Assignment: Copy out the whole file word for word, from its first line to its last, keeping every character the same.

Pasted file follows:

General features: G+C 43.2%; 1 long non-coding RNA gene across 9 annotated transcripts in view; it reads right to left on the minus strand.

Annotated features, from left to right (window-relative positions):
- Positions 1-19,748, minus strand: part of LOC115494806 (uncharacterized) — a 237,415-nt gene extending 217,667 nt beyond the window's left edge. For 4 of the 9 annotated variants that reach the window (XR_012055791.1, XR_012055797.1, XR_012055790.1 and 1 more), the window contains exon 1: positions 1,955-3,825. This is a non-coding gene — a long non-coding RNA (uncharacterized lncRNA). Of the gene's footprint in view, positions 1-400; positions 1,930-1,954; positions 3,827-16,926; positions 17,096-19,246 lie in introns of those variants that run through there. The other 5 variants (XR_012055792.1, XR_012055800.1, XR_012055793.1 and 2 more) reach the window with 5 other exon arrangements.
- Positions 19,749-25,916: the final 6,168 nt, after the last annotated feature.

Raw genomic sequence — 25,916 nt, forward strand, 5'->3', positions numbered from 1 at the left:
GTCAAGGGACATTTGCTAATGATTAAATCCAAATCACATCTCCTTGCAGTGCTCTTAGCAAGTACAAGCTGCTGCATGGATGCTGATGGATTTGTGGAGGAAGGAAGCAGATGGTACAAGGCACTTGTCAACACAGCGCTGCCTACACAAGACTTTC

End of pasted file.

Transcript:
General features: G+C 43.2%; 1 long non-coding RNA gene across 9 annotated transcripts in view; it reads right to left on the minus strand.

Annotated features, from left to right (window-relative positions):
- Positions 1-19,748, minus strand: part of LOC115494806 (uncharacterized) — a 237,415-nt gene extending 217,667 nt beyond the window's left edge. For 4 of the 9 annotated variants that reach the window (XR_012055791.1, XR_012055797.1, XR_012055790.1 and 1 more), the window contains exon 1: positions 1,955-3,825. This is a non-coding gene — a long non-coding RNA (uncharacterized lncRNA). Of the gene's footprint in view, positions 1-400; positions 1,930-1,954; positions 3,827-16,926; positions 17,096-19,246 lie in introns of those variants that run through there. The other 5 variants (XR_012055792.1, XR_012055800.1, XR_012055793.1 and 2 more) reach the window with 5 other exon arrangements.
- Positions 19,749-25,916: the final 6,168 nt, after the last annotated feature.

Raw genomic sequence — 25,916 nt, forward strand, 5'->3', positions numbered from 1 at the left:
GTCAAGGGACATTTGCTAATGATTAAATCCAAATCACATCTCCTTGCAGTGCTCTTAGCAAGTACAAGCTGCTGCATGGATGCTGATGGATTTGTGGAGGAAGGAAGCAGATGGTACAAGGCACTTGTCAACACAGCGCTGCCTACACAAGACTTTC